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Case Study: Shakespeare's Handwriting

The only undisputed examples of Shakespeare's handwriting are his signatures on a small number of legal documents, and the words "by me" prefixed to one of these signatures. More controversial, and much more significant, are about 150 lines of revisions to a play, Sir Thomas More, which are believed to be in Shakespeare's hand. The play was originally a collaboration (not involving Shakespeare) written in the early 1590's, but the play was never performed in its original form. One reason for this was that the censor demanded changes be made to the text, so a few years after its original composition Shakespeare's company (the Lord Chamberlain's/King's Men) returned to the play hoping to make it playable. A group of dramatists worked on the manuscript, improving its quality and incorporating the censor's demands.

The work of one of the revisers, "Hand D" in the manuscript, is though to have been Shakespeare's. Hand D was responsible for rewriting one of the most sensitive sections of the play to the censor, in which More quells an anti-foreigner riot. The significance of this is not just that it provides a further scrap to stuff into Collected Works, but that it provides a unique opportunity to observe Shakespeare at work, complete with poor spelling and punctuation, deletions, and second thoughts.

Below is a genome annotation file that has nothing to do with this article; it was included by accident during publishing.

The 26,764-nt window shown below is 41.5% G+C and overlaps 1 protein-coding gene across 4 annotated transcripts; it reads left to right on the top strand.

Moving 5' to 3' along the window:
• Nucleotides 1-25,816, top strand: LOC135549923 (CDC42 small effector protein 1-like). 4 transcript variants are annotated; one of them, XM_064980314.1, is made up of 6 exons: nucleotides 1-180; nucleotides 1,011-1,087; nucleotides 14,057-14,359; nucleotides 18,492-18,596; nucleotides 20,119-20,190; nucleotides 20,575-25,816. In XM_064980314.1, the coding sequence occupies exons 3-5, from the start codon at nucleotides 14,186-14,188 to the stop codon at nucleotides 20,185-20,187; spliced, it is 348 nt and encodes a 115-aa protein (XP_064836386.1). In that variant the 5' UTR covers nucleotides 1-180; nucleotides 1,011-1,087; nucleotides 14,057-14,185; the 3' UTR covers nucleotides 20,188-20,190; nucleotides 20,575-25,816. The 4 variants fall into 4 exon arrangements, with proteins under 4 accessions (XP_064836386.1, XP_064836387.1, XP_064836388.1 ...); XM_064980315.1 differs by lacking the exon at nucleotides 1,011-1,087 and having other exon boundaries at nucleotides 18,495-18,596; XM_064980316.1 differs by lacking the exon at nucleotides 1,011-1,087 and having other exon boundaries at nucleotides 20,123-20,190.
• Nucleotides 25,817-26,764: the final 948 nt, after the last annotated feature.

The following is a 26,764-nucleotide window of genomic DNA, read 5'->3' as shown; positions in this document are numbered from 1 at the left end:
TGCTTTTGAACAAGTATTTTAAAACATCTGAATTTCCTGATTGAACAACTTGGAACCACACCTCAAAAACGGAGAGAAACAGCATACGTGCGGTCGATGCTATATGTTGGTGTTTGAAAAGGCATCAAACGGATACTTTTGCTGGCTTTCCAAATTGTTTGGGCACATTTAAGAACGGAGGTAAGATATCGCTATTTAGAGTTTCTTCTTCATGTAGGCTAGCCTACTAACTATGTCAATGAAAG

So, what are the grounds upon which the claim for Shakespearean authorship is based? It is not based on handwriting alone, but also on style, circumstantial evidence, and spelling. For example, the word silence is spelt "scilens" by Hand D - the same highly unusual spelling is found in Henry IV: Part Two, the text of which was probably taken directly from Shakespeare's manuscript.

The handwriting evidence has a very particular value in the attribution of these lines to Shakespeare. Some forms suggest identity, for example a similar form of spurred a that links to the preceding letter is found in both Hand D and Shakespeare's signatures. However, the available material for comparison is insufficient to form a solid basis for positive identification. It is impossible to be sure that the handwriting is the same as the signatures: they are too short, were not written at a similar time in Shakespeare's life, and the formulaic nature of a signature means it can differ quite markedly from ordinary handwriting.

But this does not mean that the handwriting evidence is worthless. Its greatest value is defensive: it demonstrates clearly that Hand D is not so different from Shakespeare's handwriting to make the identification implausible.

It is the combination of these independent lines of evidence, all of which point in the same direction, in the absence of a more plausible alternative, that makes the case for Shakespearean authorship strong.

See:

  • Shakespeare's Hand in the Play of Sir Thomas More, ed. Alfred W. Pollard et al. (Cambridge, 1923)
  • Shakespeare and Sir Thomas More: Essays on the Play and its Shakespearean Interest, ed. T. H. Howard-Hill (Cambridge, 1989)

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